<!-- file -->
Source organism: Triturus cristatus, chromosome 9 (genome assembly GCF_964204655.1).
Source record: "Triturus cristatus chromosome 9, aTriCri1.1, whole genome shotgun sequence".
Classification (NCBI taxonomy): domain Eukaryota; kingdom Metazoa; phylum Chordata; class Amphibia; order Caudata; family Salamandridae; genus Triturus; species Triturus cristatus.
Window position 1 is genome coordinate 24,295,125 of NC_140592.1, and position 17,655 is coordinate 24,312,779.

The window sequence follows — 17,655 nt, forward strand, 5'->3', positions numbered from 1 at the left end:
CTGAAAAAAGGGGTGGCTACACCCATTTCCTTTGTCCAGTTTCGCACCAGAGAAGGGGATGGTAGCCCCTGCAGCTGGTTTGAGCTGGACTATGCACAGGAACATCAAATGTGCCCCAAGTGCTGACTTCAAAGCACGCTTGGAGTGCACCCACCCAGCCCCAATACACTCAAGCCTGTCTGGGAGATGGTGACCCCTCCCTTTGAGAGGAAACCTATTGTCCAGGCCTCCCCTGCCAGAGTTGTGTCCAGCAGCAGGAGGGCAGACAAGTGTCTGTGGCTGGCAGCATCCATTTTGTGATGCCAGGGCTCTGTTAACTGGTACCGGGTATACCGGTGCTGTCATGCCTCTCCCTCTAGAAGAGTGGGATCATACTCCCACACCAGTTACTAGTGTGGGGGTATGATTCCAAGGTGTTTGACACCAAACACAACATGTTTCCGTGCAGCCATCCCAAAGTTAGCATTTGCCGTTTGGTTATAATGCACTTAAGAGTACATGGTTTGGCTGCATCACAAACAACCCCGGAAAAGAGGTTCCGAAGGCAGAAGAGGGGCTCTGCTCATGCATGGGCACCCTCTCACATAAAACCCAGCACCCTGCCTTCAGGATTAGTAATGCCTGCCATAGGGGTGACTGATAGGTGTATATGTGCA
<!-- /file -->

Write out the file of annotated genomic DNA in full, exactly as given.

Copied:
Source organism: Triturus cristatus, chromosome 9 (genome assembly GCF_964204655.1).
Source record: "Triturus cristatus chromosome 9, aTriCri1.1, whole genome shotgun sequence".
Classification (NCBI taxonomy): domain Eukaryota; kingdom Metazoa; phylum Chordata; class Amphibia; order Caudata; family Salamandridae; genus Triturus; species Triturus cristatus.
Window position 1 is genome coordinate 24,295,125 of NC_140592.1, and position 17,655 is coordinate 24,312,779.

The window sequence follows — 17,655 nt, forward strand, 5'->3', positions numbered from 1 at the left end:
CTGAAAAAAGGGGTGGCTACACCCATTTCCTTTGTCCAGTTTCGCACCAGAGAAGGGGATGGTAGCCCCTGCAGCTGGTTTGAGCTGGACTATGCACAGGAACATCAAATGTGCCCCAAGTGCTGACTTCAAAGCACGCTTGGAGTGCACCCACCCAGCCCCAATACACTCAAGCCTGTCTGGGAGATGGTGACCCCTCCCTTTGAGAGGAAACCTATTGTCCAGGCCTCCCCTGCCAGAGTTGTGTCCAGCAGCAGGAGGGCAGACAAGTGTCTGTGGCTGGCAGCATCCATTTTGTGATGCCAGGGCTCTGTTAACTGGTACCGGGTATACCGGTGCTGTCATGCCTCTCCCTCTAGAAGAGTGGGATCATACTCCCACACCAGTTACTAGTGTGGGGGTATGATTCCAAGGTGTTTGACACCAAACACAACATGTTTCCGTGCAGCCATCCCAAAGTTAGCATTTGCCGTTTGGTTATAATGCACTTAAGAGTACATGGTTTGGCTGCATCACAAACAACCCCGGAAAAGAGGTTCCGAAGGCAGAAGAGGGGCTCTGCTCATGCATGGGCACCCTCTCACATAAAACCCAGCACCCTGCCTTCAGGATTAGTAATGCCTGCCATAGGGGTGACTGATAGGTGTATATGTGCA